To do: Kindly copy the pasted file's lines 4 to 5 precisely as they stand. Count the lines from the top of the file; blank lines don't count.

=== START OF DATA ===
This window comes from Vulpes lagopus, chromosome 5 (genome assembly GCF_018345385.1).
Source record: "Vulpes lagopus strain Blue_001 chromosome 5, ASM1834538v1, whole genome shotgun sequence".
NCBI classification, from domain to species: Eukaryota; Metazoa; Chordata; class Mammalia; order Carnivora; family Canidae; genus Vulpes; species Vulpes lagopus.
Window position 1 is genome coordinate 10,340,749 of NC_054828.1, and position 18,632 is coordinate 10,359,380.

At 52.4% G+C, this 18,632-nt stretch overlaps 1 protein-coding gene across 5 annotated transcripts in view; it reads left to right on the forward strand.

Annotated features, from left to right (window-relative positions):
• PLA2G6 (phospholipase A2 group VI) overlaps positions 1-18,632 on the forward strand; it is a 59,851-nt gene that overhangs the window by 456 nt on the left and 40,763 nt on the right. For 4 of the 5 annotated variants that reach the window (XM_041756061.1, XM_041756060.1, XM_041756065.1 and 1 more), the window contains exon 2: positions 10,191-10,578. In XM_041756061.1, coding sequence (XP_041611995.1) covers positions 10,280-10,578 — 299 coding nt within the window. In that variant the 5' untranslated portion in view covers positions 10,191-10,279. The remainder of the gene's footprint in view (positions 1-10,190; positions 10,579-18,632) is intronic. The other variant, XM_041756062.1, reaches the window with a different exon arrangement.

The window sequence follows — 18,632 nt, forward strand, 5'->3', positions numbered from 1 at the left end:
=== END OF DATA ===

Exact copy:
Window position 1 is genome coordinate 10,340,749 of NC_054828.1, and position 18,632 is coordinate 10,359,380.

At 52.4% G+C, this 18,632-nt stretch overlaps 1 protein-coding gene across 5 annotated transcripts in view; it reads left to right on the forward strand.